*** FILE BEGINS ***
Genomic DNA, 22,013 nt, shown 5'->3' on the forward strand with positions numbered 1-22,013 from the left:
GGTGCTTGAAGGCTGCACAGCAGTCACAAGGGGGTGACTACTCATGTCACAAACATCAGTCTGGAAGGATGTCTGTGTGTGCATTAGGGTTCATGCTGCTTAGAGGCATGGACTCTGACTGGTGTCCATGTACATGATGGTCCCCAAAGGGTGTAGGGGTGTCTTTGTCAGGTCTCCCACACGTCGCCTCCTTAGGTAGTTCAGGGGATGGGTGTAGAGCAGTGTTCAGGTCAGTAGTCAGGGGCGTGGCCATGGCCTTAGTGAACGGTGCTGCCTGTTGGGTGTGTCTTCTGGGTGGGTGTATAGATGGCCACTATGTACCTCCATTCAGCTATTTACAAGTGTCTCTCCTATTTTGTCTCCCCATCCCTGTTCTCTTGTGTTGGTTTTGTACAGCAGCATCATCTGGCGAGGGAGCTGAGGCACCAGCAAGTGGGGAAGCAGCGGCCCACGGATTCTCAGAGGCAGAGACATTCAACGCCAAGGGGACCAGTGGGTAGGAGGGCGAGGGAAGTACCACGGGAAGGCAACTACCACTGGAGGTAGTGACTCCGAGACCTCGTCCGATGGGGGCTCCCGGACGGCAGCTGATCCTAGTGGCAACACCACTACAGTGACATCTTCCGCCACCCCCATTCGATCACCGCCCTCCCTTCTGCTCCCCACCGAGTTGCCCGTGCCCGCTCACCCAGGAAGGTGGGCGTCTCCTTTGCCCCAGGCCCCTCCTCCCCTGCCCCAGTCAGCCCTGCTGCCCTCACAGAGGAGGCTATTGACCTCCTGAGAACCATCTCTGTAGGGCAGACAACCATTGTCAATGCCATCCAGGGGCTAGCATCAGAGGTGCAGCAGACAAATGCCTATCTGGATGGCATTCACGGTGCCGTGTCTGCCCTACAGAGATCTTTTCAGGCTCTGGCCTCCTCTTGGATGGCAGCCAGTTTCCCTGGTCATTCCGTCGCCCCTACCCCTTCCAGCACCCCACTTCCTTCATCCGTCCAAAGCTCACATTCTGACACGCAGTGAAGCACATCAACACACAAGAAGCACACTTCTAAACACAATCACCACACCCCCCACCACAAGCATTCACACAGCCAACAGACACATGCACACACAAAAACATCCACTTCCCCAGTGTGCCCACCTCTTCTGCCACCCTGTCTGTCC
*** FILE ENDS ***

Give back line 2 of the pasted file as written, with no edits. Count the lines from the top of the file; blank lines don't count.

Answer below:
GGTGCTTGAAGGCTGCACAGCAGTCACAAGGGGGTGACTACTCATGTCACAAACATCAGTCTGGAAGGATGTCTGTGTGTGCATTAGGGTTCATGCTGCTTAGAGGCATGGACTCTGACTGGTGTCCATGTACATGATGGTCCCCAAAGGGTGTAGGGGTGTCTTTGTCAGGTCTCCCACACGTCGCCTCCTTAGGTAGTTCAGGGGATGGGTGTAGAGCAGTGTTCAGGTCAGTAGTCAGGGGCGTGGCCATGGCCTTAGTGAACGGTGCTGCCTGTTGGGTGTGTCTTCTGGGTGGGTGTATAGATGGCCACTATGTACCTCCATTCAGCTATTTACAAGTGTCTCTCCTATTTTGTCTCCCCATCCCTGTTCTCTTGTGTTGGTTTTGTACAGCAGCATCATCTGGCGAGGGAGCTGAGGCACCAGCAAGTGGGGAAGCAGCGGCCCACGGATTCTCAGAGGCAGAGACATTCAACGCCAAGGGGACCAGTGGGTAGGAGGGCGAGGGAAGTACCACGGGAAGGCAACTACCACTGGAGGTAGTGACTCCGAGACCTCGTCCGATGGGGGCTCCCGGACGGCAGCTGATCCTAGTGGCAACACCACTACAGTGACATCTTCCGCCACCCCCATTCGATCACCGCCCTCCCTTCTGCTCCCCACCGAGTTGCCCGTGCCCGCTCACCCAGGAAGGTGGGCGTCTCCTTTGCCCCAGGCCCCTCCTCCCCTGCCCCAGTCAGCCCTGCTGCCCTCACAGAGGAGGCTATTGACCTCCTGAGAACCATCTCTGTAGGGCAGACAACCATTGTCAATGCCATCCAGGGGCTAGCATCAGAGGTGCAGCAGACAAATGCCTATCTGGATGGCATTCACGGTGCCGTGTCTGCCCTACAGAGATCTTTTCAGGCTCTGGCCTCCTCTTGGATGGCAGCCAGTTTCCCTGGTCATTCCGTCGCCCCTACCCCTTCCAGCACCCCACTTCCTTCATCCGTCCAAAGCTCACATTCTGACACGCAGTGAAGCACATCAACACACAAGAAGCACACTTCTAAACACAATCACCACACCCCCCACCACAAGCATTCACACAGCCAACAGACACATGCACACACAAAAACATCCACTTCCCCAGTGTGCCCACCTCTTCTGCCACCCTGTCTGTCC